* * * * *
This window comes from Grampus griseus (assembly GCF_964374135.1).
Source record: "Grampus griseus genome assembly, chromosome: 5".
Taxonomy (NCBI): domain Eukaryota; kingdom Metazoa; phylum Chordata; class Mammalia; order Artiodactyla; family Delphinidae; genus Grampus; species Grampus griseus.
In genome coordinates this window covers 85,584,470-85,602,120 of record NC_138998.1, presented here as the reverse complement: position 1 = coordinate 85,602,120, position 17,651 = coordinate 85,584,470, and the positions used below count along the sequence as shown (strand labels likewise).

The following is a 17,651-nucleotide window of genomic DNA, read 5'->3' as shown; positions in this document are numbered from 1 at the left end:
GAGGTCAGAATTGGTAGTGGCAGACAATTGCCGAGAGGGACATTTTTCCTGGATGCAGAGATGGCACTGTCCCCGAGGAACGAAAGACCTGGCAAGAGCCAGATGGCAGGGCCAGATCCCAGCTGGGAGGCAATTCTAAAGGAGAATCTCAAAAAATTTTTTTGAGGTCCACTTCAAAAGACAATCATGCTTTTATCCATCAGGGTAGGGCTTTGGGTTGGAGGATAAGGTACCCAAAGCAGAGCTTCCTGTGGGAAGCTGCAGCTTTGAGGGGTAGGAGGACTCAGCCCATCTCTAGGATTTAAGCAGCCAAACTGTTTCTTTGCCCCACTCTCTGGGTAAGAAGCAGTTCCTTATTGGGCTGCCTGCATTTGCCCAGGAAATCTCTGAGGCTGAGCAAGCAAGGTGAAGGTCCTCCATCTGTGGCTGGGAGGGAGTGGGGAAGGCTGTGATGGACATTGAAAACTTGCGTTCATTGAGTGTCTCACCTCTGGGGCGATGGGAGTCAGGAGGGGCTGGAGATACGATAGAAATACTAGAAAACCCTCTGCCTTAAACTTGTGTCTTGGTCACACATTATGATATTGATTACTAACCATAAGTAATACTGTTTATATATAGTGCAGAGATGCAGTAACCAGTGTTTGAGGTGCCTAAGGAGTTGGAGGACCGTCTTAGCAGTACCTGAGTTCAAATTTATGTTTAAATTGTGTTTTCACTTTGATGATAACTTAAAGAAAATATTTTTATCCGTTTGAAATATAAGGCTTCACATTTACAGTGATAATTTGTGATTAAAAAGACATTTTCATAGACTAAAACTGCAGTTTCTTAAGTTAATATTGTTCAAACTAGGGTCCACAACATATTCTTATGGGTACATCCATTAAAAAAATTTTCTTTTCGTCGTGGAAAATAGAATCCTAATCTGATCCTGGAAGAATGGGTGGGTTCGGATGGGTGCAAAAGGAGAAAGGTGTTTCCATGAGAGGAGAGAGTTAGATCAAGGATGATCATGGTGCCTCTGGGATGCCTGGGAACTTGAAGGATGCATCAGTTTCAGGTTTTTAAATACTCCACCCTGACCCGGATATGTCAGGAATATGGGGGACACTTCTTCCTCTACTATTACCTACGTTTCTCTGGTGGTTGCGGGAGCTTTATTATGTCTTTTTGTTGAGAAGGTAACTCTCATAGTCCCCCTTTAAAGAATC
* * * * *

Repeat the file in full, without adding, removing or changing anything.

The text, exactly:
This window comes from Grampus griseus (assembly GCF_964374135.1).
Source record: "Grampus griseus genome assembly, chromosome: 5".
Taxonomy (NCBI): domain Eukaryota; kingdom Metazoa; phylum Chordata; class Mammalia; order Artiodactyla; family Delphinidae; genus Grampus; species Grampus griseus.
In genome coordinates this window covers 85,584,470-85,602,120 of record NC_138998.1, presented here as the reverse complement: position 1 = coordinate 85,602,120, position 17,651 = coordinate 85,584,470, and the positions used below count along the sequence as shown (strand labels likewise).

The following is a 17,651-nucleotide window of genomic DNA, read 5'->3' as shown; positions in this document are numbered from 1 at the left end:
GAGGTCAGAATTGGTAGTGGCAGACAATTGCCGAGAGGGACATTTTTCCTGGATGCAGAGATGGCACTGTCCCCGAGGAACGAAAGACCTGGCAAGAGCCAGATGGCAGGGCCAGATCCCAGCTGGGAGGCAATTCTAAAGGAGAATCTCAAAAAATTTTTTTGAGGTCCACTTCAAAAGACAATCATGCTTTTATCCATCAGGGTAGGGCTTTGGGTTGGAGGATAAGGTACCCAAAGCAGAGCTTCCTGTGGGAAGCTGCAGCTTTGAGGGGTAGGAGGACTCAGCCCATCTCTAGGATTTAAGCAGCCAAACTGTTTCTTTGCCCCACTCTCTGGGTAAGAAGCAGTTCCTTATTGGGCTGCCTGCATTTGCCCAGGAAATCTCTGAGGCTGAGCAAGCAAGGTGAAGGTCCTCCATCTGTGGCTGGGAGGGAGTGGGGAAGGCTGTGATGGACATTGAAAACTTGCGTTCATTGAGTGTCTCACCTCTGGGGCGATGGGAGTCAGGAGGGGCTGGAGATACGATAGAAATACTAGAAAACCCTCTGCCTTAAACTTGTGTCTTGGTCACACATTATGATATTGATTACTAACCATAAGTAATACTGTTTATATATAGTGCAGAGATGCAGTAACCAGTGTTTGAGGTGCCTAAGGAGTTGGAGGACCGTCTTAGCAGTACCTGAGTTCAAATTTATGTTTAAATTGTGTTTTCACTTTGATGATAACTTAAAGAAAATATTTTTATCCGTTTGAAATATAAGGCTTCACATTTACAGTGATAATTTGTGATTAAAAAGACATTTTCATAGACTAAAACTGCAGTTTCTTAAGTTAATATTGTTCAAACTAGGGTCCACAACATATTCTTATGGGTACATCCATTAAAAAAATTTTCTTTTCGTCGTGGAAAATAGAATCCTAATCTGATCCTGGAAGAATGGGTGGGTTCGGATGGGTGCAAAAGGAGAAAGGTGTTTCCATGAGAGGAGAGAGTTAGATCAAGGATGATCATGGTGCCTCTGGGATGCCTGGGAACTTGAAGGATGCATCAGTTTCAGGTTTTTAAATACTCCACCCTGACCCGGATATGTCAGGAATATGGGGGACACTTCTTCCTCTACTATTACCTACGTTTCTCTGGTGGTTGCGGGAGCTTTATTATGTCTTTTTGTTGAGAAGGTAACTCTCATAGTCCCCCTTTAAAGAATC